Itís odd, isnít it, how much faith we put in the mere turn of a calendar page. Not since I was in eighth grade, baby-sitting on New Yearís Eve and watching the ball come down at Times Square on the television have I actually felt that somehow things would be dramatically different in the morning and in the coming year.
Today we have a story about the beginning of the Winona Post ó the Winona Shopper of forty years ago. I remember those years with a great deal of clarity, probably because they were so full of trepidation and fear of the unknown. I was pregnant with our first child, a fact we shared with the family on Christmas morning. We were extremely happy at the prospect of becoming parents and having our own little family. But at the same time, we had many bills to pay and didnít know where the money would come from. As we kissed at midnight that New Yearís Eve, I was torn between rejoicing about our good fortune to be having a baby, or crying over what I knew was going to be a tough period coming. What I probably did instead was fall asleep. I was tired all the time!
We had to tell our doctor, John Tweedy, that he probably wouldnít get paid in a timely manner. He waved off our concerns and said he knew weíd pay him sometime. (Now that was the ďolden daysĒ!)
We had no health insurance, and it was too late to get some that would help with the baby bills. Our business, though showing promise, had not come across with the cash as yet, and life was at best precarious. Luckily I was so naive that it didnít occur to me that a pregnancy could have complications, and mine didnít.
I continued to work in the office at the Winona Shopper, and at times had to go out to pick up ad copy, often a demoralizing task dressed in my tightening clothes. One retailer, who will remain unnamed to protect the guilty, shouted at me, ďI donít have time to get your ad copy together, Iím doing something important!Ē ó which turned out to be preparing ad copy for someone else. But then there were the nice guys like Erv Sieracki at the Cinderella Shoppe, and Lambert Kowalewski at the Hot Fish Shop, who always asked why I had a basketball under my shirt.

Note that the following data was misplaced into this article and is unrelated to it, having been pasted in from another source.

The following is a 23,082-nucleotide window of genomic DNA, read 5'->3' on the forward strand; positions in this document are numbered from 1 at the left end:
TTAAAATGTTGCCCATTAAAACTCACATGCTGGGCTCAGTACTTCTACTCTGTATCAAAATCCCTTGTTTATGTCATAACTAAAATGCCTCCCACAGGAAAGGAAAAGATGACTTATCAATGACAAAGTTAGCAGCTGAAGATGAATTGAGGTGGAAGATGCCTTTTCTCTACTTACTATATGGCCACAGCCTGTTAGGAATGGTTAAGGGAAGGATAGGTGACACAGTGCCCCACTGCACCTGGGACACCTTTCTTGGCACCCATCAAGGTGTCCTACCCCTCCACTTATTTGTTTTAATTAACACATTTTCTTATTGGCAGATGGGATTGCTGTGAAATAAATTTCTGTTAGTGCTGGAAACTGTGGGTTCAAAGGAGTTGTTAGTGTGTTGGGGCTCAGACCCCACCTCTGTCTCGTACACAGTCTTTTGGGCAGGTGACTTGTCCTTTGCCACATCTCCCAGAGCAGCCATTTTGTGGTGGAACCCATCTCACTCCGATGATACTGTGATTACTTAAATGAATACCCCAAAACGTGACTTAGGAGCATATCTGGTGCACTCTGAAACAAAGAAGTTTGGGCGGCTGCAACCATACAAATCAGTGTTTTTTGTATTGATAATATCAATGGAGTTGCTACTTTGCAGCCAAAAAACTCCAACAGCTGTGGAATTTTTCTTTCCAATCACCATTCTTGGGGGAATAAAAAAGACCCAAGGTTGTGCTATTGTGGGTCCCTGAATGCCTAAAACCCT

As I grew with the pregnancy, and an indulgence in Snickers bars, it became clear that I would not be able to continue wearing my clothes, which were already beginning to show wear since the previous year, when John was in graduate school. We didnít have money for clothes then, either, and what I did have was left over from college and a few items that I had bought for our wedding. My mother-in-law asked a neighbor to make a few maternity dresses for me, but they were actually pretty embarrassing. This was well before pregnant women worked until birth, and there were no cute shops devoted to the working mother-to-be. When Johnís aunt threw a shower for me I went to Spurgeons and bought the only maternity dress they had ó lime green with white polka dots ó ugh! But of course my shoes were brown clunkers that I had worn all winter. Couldnít afford a pair of new ones. (This was also before secondhand shops proliferated in Winona.)
We were able to borrow baby furniture, and our mothers came across with infant outfits and diapers. But little Cassidy was not the best-dressed baby on the block, a fact that she rarely holds against me. Strange, though, that her son, Harry, is definitely the best-dressed kid on his block!
But was that New Yearís Eve, that turn of the calendar page from 1971 to 1972, a sign that our fortunes would change and life would be a bowl of cherries? In some ways, decidedly yes ó†a new baby, being parents, learning how to run our business better. And in some ways no ó no money, no stability in our future, bills, bills, bills.
Now, as we look at a new year with us again, I know not to expect miracles. But on the other hand, I know from experience that just as 1972 brought us the lifelong happiness of a new baby, and that the painful parts of that year are simply memories, 2012 could well bring us much lasting happiness as well.
Hereís wishing all of you health and happiness in the new year.